Saturday, July 6, 2013

Four Hands

Photo courtesy L'Osservatore Romano
Recently I got slightly irritated by the way an article of mine was edited before being published in the local diocesan newspaper.  Some of the more theological language had been watered down, and the snipping of just a couple of sentences seemed to me to destroy the continuity and flow I'd worked so hard to achieve.

(I know...just a few short weeks ago I was all kinds of excited about my freelance work, and now I'm already griping about editors.  That must mean I'm a Real Journalist now!)

On Friday, Pope Francis released his first encyclical, Lumen Fidei.  The Pope has called it a "work of four hands," acknowledging that much of the work was completed by his predecessor, Pope Emeritus Benedict.

As I started reading it this morning, I was struck by the fact that Benedict, who is known for his rich, dense, beautifully crafted theological writing, allowed someone else to take over his almost-completed work, rewrite it with complete freedom, and then sign his name to it.  The amount of humility this must have taken is beyond my current spiritual maturity to comprehend.

There is nothing wrong with taking joy in our achievements, or even with the desire to be recognized for the good work we do.  But it's so easy for this desire to go a step too far and become possessiveness, a sense that if our work can't be on our own terms, we'll just sit on our hands.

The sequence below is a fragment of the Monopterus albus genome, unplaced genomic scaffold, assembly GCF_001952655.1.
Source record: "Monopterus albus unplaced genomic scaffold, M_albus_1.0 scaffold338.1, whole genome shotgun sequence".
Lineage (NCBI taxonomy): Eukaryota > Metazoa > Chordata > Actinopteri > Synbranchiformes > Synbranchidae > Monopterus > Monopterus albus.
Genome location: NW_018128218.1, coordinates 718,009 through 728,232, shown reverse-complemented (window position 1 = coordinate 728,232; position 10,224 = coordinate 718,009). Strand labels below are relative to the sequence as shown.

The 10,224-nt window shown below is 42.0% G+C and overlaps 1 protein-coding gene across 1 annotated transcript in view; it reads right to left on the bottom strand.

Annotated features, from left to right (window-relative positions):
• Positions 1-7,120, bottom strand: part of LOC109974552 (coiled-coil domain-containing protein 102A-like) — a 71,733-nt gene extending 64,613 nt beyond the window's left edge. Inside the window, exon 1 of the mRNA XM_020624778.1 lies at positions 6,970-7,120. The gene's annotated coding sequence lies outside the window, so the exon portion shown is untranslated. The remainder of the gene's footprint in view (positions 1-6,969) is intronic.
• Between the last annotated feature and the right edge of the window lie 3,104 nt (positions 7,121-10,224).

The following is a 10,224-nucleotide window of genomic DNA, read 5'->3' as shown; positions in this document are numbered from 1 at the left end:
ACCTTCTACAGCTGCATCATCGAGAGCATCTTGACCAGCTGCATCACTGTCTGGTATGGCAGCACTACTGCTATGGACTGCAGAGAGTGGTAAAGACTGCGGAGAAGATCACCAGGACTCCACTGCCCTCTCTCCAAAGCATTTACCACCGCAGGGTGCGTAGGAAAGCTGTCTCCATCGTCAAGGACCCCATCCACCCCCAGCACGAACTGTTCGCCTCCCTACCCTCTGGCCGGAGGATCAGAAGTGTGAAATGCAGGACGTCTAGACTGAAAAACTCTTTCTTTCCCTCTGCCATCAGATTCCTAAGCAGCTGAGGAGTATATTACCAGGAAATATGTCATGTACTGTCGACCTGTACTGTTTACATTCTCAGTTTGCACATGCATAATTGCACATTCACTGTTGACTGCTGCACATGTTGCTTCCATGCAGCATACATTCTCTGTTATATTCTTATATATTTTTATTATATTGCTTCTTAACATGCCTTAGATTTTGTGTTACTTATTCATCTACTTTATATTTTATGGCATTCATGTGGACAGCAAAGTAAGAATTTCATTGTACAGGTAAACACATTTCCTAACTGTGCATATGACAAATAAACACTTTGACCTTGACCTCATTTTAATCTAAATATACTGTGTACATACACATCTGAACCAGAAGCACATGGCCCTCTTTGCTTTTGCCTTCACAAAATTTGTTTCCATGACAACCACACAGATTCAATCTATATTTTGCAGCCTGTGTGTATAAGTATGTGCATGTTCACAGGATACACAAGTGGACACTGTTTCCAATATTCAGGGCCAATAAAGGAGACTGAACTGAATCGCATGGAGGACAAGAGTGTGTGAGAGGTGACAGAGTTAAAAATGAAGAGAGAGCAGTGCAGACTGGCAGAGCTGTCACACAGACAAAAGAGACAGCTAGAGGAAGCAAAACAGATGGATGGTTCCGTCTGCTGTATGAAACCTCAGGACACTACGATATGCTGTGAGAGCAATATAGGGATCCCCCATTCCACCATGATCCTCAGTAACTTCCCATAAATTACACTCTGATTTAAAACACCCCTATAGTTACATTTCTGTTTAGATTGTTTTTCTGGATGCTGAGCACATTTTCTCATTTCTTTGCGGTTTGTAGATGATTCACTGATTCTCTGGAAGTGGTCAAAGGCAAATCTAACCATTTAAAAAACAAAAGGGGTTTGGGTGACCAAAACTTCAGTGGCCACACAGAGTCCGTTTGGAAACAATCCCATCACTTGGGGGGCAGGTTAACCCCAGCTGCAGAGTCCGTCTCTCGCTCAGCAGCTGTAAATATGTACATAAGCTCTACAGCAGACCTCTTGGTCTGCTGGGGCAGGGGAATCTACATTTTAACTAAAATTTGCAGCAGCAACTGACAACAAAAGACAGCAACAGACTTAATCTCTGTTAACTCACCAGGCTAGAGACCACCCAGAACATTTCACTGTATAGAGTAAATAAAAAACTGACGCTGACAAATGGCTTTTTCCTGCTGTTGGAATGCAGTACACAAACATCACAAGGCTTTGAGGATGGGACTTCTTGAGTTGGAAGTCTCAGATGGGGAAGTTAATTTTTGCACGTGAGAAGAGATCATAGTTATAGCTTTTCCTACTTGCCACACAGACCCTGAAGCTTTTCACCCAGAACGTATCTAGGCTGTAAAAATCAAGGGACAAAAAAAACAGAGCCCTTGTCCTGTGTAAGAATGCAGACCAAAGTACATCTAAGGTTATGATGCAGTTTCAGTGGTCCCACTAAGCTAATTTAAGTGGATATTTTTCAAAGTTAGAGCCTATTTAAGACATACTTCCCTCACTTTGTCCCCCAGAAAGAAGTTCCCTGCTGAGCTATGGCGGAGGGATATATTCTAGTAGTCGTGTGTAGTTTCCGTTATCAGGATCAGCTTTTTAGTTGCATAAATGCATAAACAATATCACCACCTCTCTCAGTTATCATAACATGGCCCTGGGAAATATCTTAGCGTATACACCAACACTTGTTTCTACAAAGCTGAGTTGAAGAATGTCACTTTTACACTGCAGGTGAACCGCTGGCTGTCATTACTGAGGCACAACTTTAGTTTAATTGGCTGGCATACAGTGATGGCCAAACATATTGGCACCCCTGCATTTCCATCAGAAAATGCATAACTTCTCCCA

Here in the 21st century West, we're culturally conditioned to believe that our work belongs to us and even defines us.  And this doesn't just apply to copyright laws and patents.  We're trained to think in terms of whether our work "fulfills" and "actualizes" us and if it doesn't, we deserve a change.

Obviously there is some truth in that, like in a lot of things that can be misleading.  We should use our gifts, and happiness found in our work is one way that God communicates with us that we've found a good way to do that.

However, if we're only asking how our work fulfills us or makes us feel, we might be forgetting the more important questions, like whether our daily work is fulfilling the duties of our primary vocation and is oriented toward the good of others.

Pope Emeritus Benedict has a vastly different set of obligations than us in terms of the scope of his work, but the principle is the same.  None of our work, even the work we are most proud of, is ultimately our own.

Like Niggle's tree, our work can only reach completion and fulfill its true purpose when surrendered to God for the service of His people.

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